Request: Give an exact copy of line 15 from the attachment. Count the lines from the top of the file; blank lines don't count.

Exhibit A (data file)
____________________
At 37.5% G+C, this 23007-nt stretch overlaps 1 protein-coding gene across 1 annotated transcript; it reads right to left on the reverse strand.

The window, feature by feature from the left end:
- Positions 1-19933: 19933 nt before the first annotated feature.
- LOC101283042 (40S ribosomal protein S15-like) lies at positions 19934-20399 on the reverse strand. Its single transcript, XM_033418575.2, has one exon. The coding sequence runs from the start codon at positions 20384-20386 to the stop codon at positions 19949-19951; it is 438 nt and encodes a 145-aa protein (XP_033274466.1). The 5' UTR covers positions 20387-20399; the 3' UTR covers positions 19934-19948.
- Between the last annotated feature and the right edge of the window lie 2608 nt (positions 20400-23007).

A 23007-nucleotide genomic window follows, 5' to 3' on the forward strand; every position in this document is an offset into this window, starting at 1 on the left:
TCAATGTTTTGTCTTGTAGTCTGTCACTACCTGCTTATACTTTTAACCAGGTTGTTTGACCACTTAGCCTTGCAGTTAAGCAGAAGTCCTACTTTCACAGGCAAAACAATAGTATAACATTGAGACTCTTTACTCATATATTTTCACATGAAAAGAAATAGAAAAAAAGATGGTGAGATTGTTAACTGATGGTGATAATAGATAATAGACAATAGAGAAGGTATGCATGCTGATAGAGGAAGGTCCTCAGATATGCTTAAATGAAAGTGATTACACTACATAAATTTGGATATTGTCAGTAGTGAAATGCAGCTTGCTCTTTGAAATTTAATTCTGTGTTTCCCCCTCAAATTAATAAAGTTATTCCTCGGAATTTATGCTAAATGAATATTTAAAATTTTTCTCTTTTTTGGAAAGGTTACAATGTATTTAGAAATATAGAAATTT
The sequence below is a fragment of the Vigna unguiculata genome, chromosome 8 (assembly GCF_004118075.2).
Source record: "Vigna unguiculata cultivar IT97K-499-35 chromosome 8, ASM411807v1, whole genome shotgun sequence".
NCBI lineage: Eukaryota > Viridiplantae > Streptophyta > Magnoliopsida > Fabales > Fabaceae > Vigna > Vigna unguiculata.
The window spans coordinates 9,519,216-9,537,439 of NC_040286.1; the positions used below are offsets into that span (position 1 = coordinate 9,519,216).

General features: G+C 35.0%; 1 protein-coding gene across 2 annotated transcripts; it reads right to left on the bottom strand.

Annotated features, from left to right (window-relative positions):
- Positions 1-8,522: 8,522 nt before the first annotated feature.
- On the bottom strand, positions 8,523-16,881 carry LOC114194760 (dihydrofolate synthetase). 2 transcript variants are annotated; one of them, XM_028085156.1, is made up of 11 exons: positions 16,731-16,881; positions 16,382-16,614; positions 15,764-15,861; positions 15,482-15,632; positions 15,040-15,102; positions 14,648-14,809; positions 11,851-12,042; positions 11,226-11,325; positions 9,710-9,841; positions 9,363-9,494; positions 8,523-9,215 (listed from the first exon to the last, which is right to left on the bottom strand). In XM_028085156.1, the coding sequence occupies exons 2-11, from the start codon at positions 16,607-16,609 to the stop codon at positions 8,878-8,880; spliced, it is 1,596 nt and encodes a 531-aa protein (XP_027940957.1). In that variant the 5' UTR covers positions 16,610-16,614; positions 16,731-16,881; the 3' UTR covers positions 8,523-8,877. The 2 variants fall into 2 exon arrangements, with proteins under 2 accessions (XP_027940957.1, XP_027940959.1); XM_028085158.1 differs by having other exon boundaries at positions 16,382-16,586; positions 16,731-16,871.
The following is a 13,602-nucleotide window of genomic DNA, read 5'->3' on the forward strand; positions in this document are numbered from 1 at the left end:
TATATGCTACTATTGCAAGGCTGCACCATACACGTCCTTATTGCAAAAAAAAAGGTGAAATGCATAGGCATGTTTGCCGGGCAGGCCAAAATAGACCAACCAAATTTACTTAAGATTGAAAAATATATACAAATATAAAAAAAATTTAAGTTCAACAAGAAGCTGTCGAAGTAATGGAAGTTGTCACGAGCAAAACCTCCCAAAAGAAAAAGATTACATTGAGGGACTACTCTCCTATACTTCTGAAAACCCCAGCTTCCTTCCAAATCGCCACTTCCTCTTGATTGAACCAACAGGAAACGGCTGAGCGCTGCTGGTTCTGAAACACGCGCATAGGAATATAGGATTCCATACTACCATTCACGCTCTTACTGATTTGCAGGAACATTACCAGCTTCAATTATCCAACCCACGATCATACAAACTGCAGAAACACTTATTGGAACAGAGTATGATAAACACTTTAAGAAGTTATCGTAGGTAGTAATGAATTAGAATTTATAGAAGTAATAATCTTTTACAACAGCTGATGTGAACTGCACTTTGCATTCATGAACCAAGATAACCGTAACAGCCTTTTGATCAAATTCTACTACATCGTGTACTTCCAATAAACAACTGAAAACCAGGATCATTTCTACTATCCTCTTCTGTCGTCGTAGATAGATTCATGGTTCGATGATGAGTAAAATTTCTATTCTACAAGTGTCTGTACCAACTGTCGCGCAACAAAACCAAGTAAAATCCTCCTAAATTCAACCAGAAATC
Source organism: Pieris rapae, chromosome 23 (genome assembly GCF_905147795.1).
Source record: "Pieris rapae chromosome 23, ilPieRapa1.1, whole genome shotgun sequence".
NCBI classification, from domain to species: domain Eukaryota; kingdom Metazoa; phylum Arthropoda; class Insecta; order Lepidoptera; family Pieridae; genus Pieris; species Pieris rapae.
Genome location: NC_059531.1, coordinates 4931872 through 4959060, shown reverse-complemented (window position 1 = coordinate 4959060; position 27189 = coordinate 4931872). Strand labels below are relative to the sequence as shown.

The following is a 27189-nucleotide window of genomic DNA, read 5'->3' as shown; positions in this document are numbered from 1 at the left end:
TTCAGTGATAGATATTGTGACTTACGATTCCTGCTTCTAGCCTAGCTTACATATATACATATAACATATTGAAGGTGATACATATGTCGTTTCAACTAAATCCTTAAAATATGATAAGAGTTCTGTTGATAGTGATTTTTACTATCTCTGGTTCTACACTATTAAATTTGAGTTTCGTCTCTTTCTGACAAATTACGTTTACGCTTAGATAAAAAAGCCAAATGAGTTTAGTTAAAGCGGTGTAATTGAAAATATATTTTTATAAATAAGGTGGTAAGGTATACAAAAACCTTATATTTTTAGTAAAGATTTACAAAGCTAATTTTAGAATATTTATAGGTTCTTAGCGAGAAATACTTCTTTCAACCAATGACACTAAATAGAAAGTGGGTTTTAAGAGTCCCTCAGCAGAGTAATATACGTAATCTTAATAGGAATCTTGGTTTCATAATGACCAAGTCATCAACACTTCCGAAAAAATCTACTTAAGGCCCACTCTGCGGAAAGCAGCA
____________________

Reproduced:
- On the bottom strand, positions 8,523-16,881 carry LOC114194760 (dihydrofolate synthetase). 2 transcript variants are annotated; one of them, XM_028085156.1, is made up of 11 exons: positions 16,731-16,881; positions 16,382-16,614; positions 15,764-15,861; positions 15,482-15,632; positions 15,040-15,102; positions 14,648-14,809; positions 11,851-12,042; positions 11,226-11,325; positions 9,710-9,841; positions 9,363-9,494; positions 8,523-9,215 (listed from the first exon to the last, which is right to left on the bottom strand). In XM_028085156.1, the coding sequence occupies exons 2-11, from the start codon at positions 16,607-16,609 to the stop codon at positions 8,878-8,880; spliced, it is 1,596 nt and encodes a 531-aa protein (XP_027940957.1). In that variant the 5' UTR covers positions 16,610-16,614; positions 16,731-16,881; the 3' UTR covers positions 8,523-8,877. The 2 variants fall into 2 exon arrangements, with proteins under 2 accessions (XP_027940957.1, XP_027940959.1); XM_028085158.1 differs by having other exon boundaries at positions 16,382-16,586; positions 16,731-16,871.